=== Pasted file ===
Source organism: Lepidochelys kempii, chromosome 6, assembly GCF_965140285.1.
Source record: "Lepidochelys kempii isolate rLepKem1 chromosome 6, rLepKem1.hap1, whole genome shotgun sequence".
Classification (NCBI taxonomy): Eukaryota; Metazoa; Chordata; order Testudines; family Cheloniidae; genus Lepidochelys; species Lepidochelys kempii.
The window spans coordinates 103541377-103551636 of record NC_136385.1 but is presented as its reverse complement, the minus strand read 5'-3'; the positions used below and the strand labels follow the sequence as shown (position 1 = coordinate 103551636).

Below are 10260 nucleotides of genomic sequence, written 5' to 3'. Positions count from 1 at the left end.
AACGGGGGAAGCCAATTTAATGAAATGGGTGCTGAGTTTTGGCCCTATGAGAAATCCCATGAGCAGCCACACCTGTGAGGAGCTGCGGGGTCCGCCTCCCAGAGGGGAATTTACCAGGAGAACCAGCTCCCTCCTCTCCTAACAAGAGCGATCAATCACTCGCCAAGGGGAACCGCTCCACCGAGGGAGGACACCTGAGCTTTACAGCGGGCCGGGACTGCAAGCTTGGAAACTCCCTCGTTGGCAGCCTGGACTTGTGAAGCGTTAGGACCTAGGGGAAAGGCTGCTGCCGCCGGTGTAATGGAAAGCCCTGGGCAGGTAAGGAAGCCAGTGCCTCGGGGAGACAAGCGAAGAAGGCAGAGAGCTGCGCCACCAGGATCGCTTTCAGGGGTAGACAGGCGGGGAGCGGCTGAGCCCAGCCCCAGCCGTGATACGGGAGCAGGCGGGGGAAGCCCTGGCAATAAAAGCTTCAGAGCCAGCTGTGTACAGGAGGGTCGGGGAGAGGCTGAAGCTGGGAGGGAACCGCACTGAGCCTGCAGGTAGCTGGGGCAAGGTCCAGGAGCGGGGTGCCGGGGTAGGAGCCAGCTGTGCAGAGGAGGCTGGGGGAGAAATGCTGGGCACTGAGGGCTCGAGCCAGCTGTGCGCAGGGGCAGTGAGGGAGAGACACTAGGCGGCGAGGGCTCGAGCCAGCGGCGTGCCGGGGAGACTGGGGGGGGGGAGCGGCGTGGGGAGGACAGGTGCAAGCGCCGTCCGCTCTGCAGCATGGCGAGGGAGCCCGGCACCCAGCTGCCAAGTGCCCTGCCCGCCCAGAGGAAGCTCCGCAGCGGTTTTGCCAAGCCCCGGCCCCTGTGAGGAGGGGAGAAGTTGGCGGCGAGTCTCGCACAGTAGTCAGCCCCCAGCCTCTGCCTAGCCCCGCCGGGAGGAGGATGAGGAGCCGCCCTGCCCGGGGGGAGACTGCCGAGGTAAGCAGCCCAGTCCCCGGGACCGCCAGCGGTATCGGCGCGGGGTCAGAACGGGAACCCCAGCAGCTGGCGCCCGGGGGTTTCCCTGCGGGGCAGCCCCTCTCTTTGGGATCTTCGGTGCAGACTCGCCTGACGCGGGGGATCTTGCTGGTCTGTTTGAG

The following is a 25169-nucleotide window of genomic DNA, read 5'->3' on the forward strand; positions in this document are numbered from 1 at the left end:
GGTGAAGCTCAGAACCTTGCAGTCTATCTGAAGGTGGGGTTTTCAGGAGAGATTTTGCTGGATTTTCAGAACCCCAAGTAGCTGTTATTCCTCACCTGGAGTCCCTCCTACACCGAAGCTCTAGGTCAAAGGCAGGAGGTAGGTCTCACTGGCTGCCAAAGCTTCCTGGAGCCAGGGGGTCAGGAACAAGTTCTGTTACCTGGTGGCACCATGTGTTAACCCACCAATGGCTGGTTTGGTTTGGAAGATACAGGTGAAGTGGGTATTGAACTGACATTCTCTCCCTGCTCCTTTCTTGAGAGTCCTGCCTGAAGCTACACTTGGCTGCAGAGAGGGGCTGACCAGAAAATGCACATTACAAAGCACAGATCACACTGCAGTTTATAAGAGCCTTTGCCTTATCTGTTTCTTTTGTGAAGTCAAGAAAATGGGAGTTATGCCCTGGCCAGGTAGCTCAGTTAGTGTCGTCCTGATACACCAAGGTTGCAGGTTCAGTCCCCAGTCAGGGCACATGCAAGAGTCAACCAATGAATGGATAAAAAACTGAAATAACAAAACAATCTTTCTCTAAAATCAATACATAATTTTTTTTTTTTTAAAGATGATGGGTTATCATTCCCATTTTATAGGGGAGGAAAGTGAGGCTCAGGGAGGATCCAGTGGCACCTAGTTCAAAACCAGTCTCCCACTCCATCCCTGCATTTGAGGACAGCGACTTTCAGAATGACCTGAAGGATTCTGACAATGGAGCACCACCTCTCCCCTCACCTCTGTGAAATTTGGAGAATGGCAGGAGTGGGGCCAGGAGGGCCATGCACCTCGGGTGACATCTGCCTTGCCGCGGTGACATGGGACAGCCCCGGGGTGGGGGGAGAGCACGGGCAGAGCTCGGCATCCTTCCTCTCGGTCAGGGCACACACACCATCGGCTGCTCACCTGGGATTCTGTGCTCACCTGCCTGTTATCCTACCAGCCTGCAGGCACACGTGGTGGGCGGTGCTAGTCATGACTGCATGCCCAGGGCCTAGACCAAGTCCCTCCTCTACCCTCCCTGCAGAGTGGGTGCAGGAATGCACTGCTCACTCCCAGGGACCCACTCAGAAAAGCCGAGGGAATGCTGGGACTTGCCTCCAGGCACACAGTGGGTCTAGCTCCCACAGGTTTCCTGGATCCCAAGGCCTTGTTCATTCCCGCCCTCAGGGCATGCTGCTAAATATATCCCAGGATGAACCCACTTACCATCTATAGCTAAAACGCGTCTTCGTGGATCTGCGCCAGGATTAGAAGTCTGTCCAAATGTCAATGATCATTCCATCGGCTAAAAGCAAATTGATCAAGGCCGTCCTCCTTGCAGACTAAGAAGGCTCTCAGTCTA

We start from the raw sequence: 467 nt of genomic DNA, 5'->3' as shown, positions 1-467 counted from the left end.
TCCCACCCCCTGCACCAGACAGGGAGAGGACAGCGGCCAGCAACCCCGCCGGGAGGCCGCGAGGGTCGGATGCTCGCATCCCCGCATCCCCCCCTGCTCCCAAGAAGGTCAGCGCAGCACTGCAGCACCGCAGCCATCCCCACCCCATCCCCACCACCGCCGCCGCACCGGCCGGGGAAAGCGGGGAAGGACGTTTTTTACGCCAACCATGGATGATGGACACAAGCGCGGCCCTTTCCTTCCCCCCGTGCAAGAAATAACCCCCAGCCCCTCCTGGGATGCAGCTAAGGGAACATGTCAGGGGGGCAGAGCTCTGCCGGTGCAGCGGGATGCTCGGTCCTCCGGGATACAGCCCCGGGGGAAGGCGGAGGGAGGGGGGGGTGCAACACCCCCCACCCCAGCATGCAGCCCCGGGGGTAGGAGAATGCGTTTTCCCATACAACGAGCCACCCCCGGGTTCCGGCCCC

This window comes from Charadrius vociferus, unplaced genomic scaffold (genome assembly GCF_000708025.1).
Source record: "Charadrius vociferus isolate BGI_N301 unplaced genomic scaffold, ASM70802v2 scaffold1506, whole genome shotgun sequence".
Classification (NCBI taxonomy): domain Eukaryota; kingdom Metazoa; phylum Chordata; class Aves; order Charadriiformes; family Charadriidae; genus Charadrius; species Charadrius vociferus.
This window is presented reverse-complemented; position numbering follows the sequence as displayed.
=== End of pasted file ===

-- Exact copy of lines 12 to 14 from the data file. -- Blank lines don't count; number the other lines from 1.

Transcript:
Source record: "Charadrius vociferus isolate BGI_N301 unplaced genomic scaffold, ASM70802v2 scaffold1506, whole genome shotgun sequence".
Classification (NCBI taxonomy): domain Eukaryota; kingdom Metazoa; phylum Chordata; class Aves; order Charadriiformes; family Charadriidae; genus Charadrius; species Charadrius vociferus.
This window is presented reverse-complemented; position numbering follows the sequence as displayed.